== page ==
• test_Q(Q, max_steps, get_valid_moves, make_move): without updating Q, use Q to find greedy action each step until goal is found. Return path of states.

A function that you might choose to implement is

  • state_move_tuple(state, move): returns tuple of state and move.

This is useful for converting state and move to a key to be used for the Q dictionary.

Show the code and results for testing each function. Then experiment with various values of n_repetitions, learning_rate, and epsilon_decay_factor to find values that work reasonably well, meaning that eventually the minimum solution path of 31 steps is found consistently.

Make a plot of the number of steps in the solution path versus number of repetitions. The plot should clearly show the number of steps in the solution path eventually reaching the minimum of 31 steps, though the decrease will not be monotonic. Also plot a horizontal, dashed line at a height (value on y axis) of 31 to show the optimal path length.

Use at least a total of 15 sentences to describe the following results:

  • Add markdown cells in which you describe the Q learning algorithm and your implementation of Q learning as applied to the Towers of Hanoi problem.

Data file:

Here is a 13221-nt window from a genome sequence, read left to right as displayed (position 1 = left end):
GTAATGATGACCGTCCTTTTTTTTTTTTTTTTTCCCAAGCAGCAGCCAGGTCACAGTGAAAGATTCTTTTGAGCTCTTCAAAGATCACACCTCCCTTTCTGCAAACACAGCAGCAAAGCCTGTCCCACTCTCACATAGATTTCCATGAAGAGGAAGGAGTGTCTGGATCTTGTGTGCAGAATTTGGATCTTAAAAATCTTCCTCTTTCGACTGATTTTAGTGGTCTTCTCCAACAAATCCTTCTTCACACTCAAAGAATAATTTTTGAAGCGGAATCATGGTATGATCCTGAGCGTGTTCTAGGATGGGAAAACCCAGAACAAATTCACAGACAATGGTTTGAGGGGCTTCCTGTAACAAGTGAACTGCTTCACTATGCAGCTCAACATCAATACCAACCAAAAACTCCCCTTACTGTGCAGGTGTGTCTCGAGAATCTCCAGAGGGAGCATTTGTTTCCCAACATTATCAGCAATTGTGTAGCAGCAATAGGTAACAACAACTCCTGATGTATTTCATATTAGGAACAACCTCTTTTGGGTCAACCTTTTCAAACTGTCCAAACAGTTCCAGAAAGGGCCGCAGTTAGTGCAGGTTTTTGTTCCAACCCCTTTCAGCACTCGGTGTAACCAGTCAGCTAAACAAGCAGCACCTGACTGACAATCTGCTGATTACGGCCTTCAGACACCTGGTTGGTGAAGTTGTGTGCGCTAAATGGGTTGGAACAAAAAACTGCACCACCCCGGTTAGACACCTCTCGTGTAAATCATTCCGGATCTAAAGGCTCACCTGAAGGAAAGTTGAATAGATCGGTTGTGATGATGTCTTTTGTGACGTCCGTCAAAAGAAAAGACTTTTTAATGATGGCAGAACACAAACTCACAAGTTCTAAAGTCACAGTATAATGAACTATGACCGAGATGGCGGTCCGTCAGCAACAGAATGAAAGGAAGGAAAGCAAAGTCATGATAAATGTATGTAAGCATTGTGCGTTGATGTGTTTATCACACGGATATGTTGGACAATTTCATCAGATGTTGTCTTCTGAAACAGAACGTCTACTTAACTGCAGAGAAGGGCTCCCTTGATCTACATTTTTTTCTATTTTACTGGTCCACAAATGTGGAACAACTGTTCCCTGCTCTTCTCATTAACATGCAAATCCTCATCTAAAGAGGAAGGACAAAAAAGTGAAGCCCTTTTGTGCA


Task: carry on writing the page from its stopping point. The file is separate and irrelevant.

• Add code cells to examine several Q values from the start state with different moves and discuss if the Q values make sense.
  • Also add code cells to examine several Q values from one or two states that are two steps away from the goal and discuss if these Q values make sense.

Examples

In [13]:
state = [[1, 2, 3, 4, 5], [], []]
print_state(state)
1     
2     
3     
4     
5     
------

In [14]:
move =[1, 2]  # Move top (smallest) disk from first peg to second peg

state_move_tuple(state, move)
Out[14]:
(((1, 2, 3, 4, 5), (), ()), (1, 2))
In [15]:
new_state = make_move(state, move)
new_state
Out[15]:
[[2, 3, 4, 5], [1], []]
In [16]:
get_valid_moves(new_state)
Out[16]:
[[1, 3], [2, 1], [2, 3]]
In [17]:
print_state(new_state)
2     
3     
4     
5 1   
------

In [18]:
Q, steps_to_goal = train_Q(200, 0.5, 0.7, get_valid_moves, make_move)
In [19]:
steps_to_goal
Out[19]:
array([1302.,  425.,  900., 1919.,  528.,  907.,  982.,  834.,  280.,